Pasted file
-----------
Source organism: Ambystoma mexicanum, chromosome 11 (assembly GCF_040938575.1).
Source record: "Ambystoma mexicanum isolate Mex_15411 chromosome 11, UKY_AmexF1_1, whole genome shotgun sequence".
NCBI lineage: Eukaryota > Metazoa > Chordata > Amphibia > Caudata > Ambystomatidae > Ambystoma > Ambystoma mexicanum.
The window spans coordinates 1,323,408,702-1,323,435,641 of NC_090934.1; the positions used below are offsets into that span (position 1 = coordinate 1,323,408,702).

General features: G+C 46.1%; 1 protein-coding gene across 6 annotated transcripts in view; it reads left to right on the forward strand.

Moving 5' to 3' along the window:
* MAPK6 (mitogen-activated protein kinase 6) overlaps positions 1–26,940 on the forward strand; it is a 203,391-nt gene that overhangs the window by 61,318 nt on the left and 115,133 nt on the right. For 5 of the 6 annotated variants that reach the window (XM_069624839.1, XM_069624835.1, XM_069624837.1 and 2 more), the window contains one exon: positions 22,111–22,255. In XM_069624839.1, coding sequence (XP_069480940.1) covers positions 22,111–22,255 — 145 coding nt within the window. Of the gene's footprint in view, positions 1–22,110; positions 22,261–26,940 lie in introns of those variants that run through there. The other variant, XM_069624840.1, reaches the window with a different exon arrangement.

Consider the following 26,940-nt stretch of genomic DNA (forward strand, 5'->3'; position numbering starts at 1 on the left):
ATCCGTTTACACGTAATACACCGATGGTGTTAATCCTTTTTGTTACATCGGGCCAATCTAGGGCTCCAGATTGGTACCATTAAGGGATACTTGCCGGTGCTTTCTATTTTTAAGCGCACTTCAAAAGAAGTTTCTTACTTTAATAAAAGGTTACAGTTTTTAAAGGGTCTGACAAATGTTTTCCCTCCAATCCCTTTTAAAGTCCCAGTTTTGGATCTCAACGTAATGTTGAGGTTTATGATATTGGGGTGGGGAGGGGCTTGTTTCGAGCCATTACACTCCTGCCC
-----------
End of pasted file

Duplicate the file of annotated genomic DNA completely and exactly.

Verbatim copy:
Source organism: Ambystoma mexicanum, chromosome 11 (assembly GCF_040938575.1).
Source record: "Ambystoma mexicanum isolate Mex_15411 chromosome 11, UKY_AmexF1_1, whole genome shotgun sequence".
NCBI lineage: Eukaryota > Metazoa > Chordata > Amphibia > Caudata > Ambystomatidae > Ambystoma > Ambystoma mexicanum.
The window spans coordinates 1,323,408,702-1,323,435,641 of NC_090934.1; the positions used below are offsets into that span (position 1 = coordinate 1,323,408,702).

General features: G+C 46.1%; 1 protein-coding gene across 6 annotated transcripts in view; it reads left to right on the forward strand.

Moving 5' to 3' along the window:
* MAPK6 (mitogen-activated protein kinase 6) overlaps positions 1–26,940 on the forward strand; it is a 203,391-nt gene that overhangs the window by 61,318 nt on the left and 115,133 nt on the right. For 5 of the 6 annotated variants that reach the window (XM_069624839.1, XM_069624835.1, XM_069624837.1 and 2 more), the window contains one exon: positions 22,111–22,255. In XM_069624839.1, coding sequence (XP_069480940.1) covers positions 22,111–22,255 — 145 coding nt within the window. Of the gene's footprint in view, positions 1–22,110; positions 22,261–26,940 lie in introns of those variants that run through there. The other variant, XM_069624840.1, reaches the window with a different exon arrangement.

Consider the following 26,940-nt stretch of genomic DNA (forward strand, 5'->3'; position numbering starts at 1 on the left):
ATCCGTTTACACGTAATACACCGATGGTGTTAATCCTTTTTGTTACATCGGGCCAATCTAGGGCTCCAGATTGGTACCATTAAGGGATACTTGCCGGTGCTTTCTATTTTTAAGCGCACTTCAAAAGAAGTTTCTTACTTTAATAAAAGGTTACAGTTTTTAAAGGGTCTGACAAATGTTTTCCCTCCAATCCCTTTTAAAGTCCCAGTTTTGGATCTCAACGTAATGTTGAGGTTTATGATATTGGGGTGGGGAGGGGCTTGTTTCGAGCCATTACACTCCTGCCC